Among the practical consequences of this approach, the EU is making available more than $50 million in 2011 to fund projects such as promoting health information and advice; fighting cancer and rare diseases; combating tobacco and alcohol dependency; and raising standards for blood and organ donation. In the multi-billion dollar EU program on research, health is one of the main financing priorities. Health also features prominently in regional policy, with more than €5 billion ($7.22 billion) allocated for health projects in 2007 to 2013. Support is provided to stimulate innovation and competitiveness through the wider uptake and best use of information and communications technology in health. A specific indicator has been created for measuring Healthy Life Years, as a key indicator for measuring progress in implementing the health strategy. Interest groups also receive support—with Alzheimer Europe and the European Public Health Alliance receiving significant funding last year. The European Social Fund also finances health activities linked to aging, e-health, health promotion, and training.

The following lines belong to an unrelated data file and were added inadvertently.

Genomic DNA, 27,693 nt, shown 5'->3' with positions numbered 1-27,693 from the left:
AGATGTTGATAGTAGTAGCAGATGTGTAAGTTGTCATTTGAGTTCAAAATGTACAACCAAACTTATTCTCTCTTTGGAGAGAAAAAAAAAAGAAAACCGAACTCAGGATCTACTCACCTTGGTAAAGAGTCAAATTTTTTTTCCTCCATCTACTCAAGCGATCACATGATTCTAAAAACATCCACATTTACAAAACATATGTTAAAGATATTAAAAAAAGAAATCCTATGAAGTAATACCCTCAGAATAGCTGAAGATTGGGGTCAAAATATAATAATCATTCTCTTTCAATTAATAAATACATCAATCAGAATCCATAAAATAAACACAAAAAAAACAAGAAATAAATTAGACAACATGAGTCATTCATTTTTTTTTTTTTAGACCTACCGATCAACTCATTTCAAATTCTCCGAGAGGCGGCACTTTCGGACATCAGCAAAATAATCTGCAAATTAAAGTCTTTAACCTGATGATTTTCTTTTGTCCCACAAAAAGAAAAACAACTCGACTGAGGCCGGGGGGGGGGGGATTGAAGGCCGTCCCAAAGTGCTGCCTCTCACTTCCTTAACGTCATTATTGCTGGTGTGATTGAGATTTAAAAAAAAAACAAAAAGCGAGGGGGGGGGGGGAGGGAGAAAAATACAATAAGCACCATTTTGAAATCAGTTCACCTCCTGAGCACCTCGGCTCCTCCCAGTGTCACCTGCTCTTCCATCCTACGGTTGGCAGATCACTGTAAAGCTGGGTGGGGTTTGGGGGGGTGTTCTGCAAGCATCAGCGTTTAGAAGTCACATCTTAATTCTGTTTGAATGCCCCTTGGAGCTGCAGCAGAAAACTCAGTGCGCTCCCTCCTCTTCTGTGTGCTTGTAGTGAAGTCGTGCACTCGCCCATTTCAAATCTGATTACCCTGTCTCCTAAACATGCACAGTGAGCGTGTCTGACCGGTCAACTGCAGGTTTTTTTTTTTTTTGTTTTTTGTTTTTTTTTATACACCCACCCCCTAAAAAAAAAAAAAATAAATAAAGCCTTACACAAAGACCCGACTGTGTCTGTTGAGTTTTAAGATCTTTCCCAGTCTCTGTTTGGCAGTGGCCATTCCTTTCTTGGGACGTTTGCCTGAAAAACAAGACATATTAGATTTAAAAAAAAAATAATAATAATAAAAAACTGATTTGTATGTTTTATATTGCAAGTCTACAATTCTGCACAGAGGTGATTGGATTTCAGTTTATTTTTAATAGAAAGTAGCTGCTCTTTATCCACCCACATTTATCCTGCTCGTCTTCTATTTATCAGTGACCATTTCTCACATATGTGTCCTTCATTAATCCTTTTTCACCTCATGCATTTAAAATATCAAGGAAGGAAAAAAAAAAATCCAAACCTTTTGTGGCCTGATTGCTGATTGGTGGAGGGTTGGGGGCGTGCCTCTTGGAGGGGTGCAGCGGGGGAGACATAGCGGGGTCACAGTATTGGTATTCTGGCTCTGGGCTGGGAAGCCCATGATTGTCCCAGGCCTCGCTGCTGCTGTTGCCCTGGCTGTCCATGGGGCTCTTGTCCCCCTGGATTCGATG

At the same time, extensive liaison takes place across many of the distinct components of the EU, in pursuit of the strategic goals. A "working party on public health at a senior level" brings officials and diplomats together to help ensure that health is fully taken into account in all EU policies—from taxation to social and regional policy, and from environment to education and research. Similarly, an inter-departmental group exists to improve coordination on health among more than 20 European Commission departments, assisted by thematic sub-groups on health systems, global health, or health and environment. There is also a plethora of specialized committees, including the HIV/AIDS think tank, the European partnership for action against cancer, the health security committee, the patient safety and quality of care working group, and working groups on health services and medical care. Meanwhile, an EU network for the epidemiology and control of communicable diseases focuses on surveillance and early warning and response coordination.